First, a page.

- The Washington Times - Tuesday, July 17, 2001

A Hollywood producer who says he donated more than $2 million to Hillary Rodham Clinton's 2000 senatorial campaign wants his money back, accusing the former first lady of lying on federal election reports about the amount of cash he raised for her Senate race.
Peter F. Paul, during an unusual telephone news conference at the National Press Club, said he has asked the Federal Election Commission to investigate Mrs. Clinton's "false and misleading" FEC campaign reports.
Speaking to reporters via a telephone hookup with his home in Brazil, Mr. Paul — a fugitive who was named last month on a federal grand jury indictment on charges of securities fraud — said Mrs. Clinton's campaign reported donations by him totaling $2,000, when in fact he had contributed nearly $2 million.
"It's time for Mrs. Clinton to accept responsibility as a federal elected official and do the right thing according to the letter of the law," Mr. Paul said. "Her failure to include my donations in her FEC report makes me a co-conspirator. I want her to comply with FEC rules."
His attorney, Larry Klayman, chairman and general counsel of Judicial Watch, a conservative public interest law firm, said Mr. Paul gave nearly $2 million in cash and "in-kind donations" to Mrs. Clinton's senatorial campaign by helping finance a "Hollywood Tribute" to President Bill Clinton last year.
Mr. Paul, who co-founded the now-bankrupt Stan Lee Media Inc. with comic book creator Stan Lee, was accused June 12 of securities fraud by a federal grand jury in Brooklyn, N.Y. He and three others were charged with manipulating $25 million worth of Stan Lee shares through nominee accounts, set up to conceal their trading.
Since his indictment, Mr. Paul has been trying to make a deal with prosecutors to take the sting out of the government's case.
"The story underlying this case has no superheroes, not is it in any way comical," said U.S. Attorney Alan Vinegrad when the indictment was issued. "Rather, it is an all-too-real and sad account of greedy securities fraud perpetrators and unwitting victims."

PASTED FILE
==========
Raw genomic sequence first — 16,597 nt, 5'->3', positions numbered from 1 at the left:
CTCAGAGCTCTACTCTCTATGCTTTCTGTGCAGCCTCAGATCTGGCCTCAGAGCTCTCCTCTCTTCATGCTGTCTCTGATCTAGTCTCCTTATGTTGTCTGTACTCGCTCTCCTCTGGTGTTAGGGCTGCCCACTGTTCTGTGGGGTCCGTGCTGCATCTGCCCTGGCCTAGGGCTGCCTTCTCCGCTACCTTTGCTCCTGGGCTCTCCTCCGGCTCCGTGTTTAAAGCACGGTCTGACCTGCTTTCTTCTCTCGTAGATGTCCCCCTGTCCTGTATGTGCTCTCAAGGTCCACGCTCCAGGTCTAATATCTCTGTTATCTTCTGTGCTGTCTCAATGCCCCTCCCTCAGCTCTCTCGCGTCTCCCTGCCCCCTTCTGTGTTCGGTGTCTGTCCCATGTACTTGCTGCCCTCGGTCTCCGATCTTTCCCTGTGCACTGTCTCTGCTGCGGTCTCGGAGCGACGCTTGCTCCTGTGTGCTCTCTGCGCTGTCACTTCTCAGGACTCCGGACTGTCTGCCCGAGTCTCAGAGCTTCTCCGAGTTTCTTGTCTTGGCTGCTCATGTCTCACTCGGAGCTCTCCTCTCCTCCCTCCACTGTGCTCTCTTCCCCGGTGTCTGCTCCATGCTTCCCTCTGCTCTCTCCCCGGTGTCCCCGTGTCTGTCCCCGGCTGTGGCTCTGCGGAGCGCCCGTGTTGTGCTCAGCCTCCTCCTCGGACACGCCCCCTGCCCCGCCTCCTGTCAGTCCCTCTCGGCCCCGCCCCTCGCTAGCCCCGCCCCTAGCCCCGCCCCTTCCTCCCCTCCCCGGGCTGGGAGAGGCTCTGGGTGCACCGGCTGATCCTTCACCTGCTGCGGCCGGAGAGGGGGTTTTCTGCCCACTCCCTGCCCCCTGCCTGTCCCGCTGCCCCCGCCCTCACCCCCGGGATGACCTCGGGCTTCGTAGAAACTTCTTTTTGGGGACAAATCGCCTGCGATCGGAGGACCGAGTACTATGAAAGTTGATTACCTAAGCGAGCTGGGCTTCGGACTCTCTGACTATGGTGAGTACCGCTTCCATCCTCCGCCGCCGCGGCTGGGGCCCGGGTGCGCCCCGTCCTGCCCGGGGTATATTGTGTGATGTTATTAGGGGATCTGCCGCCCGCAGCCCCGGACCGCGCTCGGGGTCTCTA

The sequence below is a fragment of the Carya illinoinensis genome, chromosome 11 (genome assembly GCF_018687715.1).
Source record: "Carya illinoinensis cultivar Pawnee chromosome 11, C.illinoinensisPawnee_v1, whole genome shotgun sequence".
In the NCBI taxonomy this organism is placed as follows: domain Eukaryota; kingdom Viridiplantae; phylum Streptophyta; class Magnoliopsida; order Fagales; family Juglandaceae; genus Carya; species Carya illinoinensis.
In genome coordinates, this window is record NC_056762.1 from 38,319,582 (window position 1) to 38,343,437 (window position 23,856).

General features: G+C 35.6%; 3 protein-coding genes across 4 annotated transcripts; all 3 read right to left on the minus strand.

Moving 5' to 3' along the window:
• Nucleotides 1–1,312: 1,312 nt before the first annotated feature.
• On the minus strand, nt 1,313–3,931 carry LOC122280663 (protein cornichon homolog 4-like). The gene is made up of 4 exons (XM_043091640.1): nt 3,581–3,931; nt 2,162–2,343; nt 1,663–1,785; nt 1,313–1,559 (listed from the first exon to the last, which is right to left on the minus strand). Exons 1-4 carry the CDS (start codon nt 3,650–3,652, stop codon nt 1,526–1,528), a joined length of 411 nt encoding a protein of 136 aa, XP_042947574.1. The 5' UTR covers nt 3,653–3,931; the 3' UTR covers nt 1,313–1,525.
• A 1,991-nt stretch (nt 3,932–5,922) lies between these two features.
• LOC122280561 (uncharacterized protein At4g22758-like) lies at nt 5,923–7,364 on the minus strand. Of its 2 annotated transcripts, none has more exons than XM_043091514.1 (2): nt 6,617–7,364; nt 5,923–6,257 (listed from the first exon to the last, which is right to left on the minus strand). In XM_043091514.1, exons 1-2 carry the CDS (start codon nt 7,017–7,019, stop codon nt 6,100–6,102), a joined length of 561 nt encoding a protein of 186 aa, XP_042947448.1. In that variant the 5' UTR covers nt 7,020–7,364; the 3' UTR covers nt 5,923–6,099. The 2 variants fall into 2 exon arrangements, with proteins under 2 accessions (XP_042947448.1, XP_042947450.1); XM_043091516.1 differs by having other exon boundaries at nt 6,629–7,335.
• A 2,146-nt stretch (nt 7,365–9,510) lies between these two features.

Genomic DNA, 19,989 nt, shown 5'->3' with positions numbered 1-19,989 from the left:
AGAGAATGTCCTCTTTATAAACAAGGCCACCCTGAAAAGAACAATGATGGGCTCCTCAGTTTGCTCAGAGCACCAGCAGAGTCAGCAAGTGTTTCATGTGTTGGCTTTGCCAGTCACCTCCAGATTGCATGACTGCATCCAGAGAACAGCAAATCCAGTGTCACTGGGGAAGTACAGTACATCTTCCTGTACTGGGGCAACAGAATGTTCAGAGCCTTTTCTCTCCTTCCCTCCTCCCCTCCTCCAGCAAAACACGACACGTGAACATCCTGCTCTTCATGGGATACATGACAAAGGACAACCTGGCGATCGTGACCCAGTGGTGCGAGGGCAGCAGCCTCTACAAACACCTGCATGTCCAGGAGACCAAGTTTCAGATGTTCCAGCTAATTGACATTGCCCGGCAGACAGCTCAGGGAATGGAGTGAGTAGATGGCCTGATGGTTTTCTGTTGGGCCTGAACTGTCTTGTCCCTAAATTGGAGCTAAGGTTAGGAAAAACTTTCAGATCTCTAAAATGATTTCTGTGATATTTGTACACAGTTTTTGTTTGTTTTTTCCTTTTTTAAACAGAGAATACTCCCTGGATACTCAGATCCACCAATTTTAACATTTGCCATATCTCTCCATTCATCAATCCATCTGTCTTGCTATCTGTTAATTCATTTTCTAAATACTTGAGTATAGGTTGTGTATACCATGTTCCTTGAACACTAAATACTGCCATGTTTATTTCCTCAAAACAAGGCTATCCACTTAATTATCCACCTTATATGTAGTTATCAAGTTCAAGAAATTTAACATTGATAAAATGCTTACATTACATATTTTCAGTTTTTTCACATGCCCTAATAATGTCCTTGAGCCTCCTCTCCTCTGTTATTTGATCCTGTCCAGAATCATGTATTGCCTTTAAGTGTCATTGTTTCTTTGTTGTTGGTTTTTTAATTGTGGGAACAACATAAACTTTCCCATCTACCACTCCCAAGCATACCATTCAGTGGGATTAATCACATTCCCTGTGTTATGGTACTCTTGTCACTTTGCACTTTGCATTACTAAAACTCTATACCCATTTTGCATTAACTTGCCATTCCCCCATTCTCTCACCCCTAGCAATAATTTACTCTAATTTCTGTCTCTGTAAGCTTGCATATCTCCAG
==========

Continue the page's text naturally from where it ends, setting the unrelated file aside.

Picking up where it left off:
Mr. Vinegrad's office yesterday declined to respond to comments by Mr. Klayman during the news conference describing the Brooklyn prosecutor as a "political hack."
Mrs. Clinton, New York Democrat, was not available yesterday for comment, although she previously has denied any wrongdoing.
Mr. Klayman said the FEC complaint charges that Mrs. Clinton made false statements to the federal agency regarding campaign contributions she received from Mr. Paul, adding that Mrs. Clinton and her staff "intentionally failed to report in-kind contributions" for the Hollywood tribute and other events sponsored and financed by Mr. Paul.
Mr. Klayman said he has "contacted" Attorney General John Ashcroft about the case and that several persons who helped the former Missouri senator be confirmed as attorney general are "demanding that he do something" about the case — although he did not elaborate.
Mr. Klayman said he talked with several conservative organizations about putting pressure on President Bush and the White House to "force the Justice Department to do its job," although he declined to outline specifically what pressure was being applied. He denied that the pressure involved any threats that the conservative groups would withhold financial aid or other support.
"I don't threaten people," Mr. Klayman said, although he added that he did not believe the White House wanted to pursue any case against Mrs. Clinton.

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